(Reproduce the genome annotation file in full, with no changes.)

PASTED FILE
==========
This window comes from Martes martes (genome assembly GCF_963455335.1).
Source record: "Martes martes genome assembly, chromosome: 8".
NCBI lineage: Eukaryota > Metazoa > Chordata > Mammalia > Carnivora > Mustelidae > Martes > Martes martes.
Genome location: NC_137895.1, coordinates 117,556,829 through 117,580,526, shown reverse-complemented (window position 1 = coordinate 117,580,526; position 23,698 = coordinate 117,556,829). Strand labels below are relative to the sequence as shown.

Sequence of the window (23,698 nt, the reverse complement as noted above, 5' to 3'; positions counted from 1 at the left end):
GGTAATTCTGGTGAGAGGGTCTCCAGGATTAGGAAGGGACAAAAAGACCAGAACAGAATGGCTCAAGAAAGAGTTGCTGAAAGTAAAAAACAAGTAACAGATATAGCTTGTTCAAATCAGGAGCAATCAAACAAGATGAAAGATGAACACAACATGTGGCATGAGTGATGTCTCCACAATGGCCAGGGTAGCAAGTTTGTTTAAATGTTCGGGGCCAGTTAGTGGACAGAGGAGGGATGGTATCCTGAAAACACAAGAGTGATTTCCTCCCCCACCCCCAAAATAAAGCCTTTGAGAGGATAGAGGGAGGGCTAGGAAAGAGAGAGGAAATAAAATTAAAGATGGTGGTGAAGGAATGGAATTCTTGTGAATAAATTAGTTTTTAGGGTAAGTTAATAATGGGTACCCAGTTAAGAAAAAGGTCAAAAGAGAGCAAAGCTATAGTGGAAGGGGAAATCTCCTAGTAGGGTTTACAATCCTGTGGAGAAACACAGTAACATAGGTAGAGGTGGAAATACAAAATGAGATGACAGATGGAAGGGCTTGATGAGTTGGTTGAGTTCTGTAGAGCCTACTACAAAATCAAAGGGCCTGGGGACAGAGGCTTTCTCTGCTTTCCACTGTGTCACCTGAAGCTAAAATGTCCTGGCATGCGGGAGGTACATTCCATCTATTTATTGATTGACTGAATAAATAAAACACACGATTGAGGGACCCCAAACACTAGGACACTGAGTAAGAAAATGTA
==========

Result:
This window comes from Martes martes (genome assembly GCF_963455335.1).
Source record: "Martes martes genome assembly, chromosome: 8".
NCBI lineage: Eukaryota > Metazoa > Chordata > Mammalia > Carnivora > Mustelidae > Martes > Martes martes.
Genome location: NC_137895.1, coordinates 117,556,829 through 117,580,526, shown reverse-complemented (window position 1 = coordinate 117,580,526; position 23,698 = coordinate 117,556,829). Strand labels below are relative to the sequence as shown.

Sequence of the window (23,698 nt, the reverse complement as noted above, 5' to 3'; positions counted from 1 at the left end):
GGTAATTCTGGTGAGAGGGTCTCCAGGATTAGGAAGGGACAAAAAGACCAGAACAGAATGGCTCAAGAAAGAGTTGCTGAAAGTAAAAAACAAGTAACAGATATAGCTTGTTCAAATCAGGAGCAATCAAACAAGATGAAAGATGAACACAACATGTGGCATGAGTGATGTCTCCACAATGGCCAGGGTAGCAAGTTTGTTTAAATGTTCGGGGCCAGTTAGTGGACAGAGGAGGGATGGTATCCTGAAAACACAAGAGTGATTTCCTCCCCCACCCCCAAAATAAAGCCTTTGAGAGGATAGAGGGAGGGCTAGGAAAGAGAGAGGAAATAAAATTAAAGATGGTGGTGAAGGAATGGAATTCTTGTGAATAAATTAGTTTTTAGGGTAAGTTAATAATGGGTACCCAGTTAAGAAAAAGGTCAAAAGAGAGCAAAGCTATAGTGGAAGGGGAAATCTCCTAGTAGGGTTTACAATCCTGTGGAGAAACACAGTAACATAGGTAGAGGTGGAAATACAAAATGAGATGACAGATGGAAGGGCTTGATGAGTTGGTTGAGTTCTGTAGAGCCTACTACAAAATCAAAGGGCCTGGGGACAGAGGCTTTCTCTGCTTTCCACTGTGTCACCTGAAGCTAAAATGTCCTGGCATGCGGGAGGTACATTCCATCTATTTATTGATTGACTGAATAAATAAAACACACGATTGAGGGACCCCAAACACTAGGACACTGAGTAAGAAAATGTA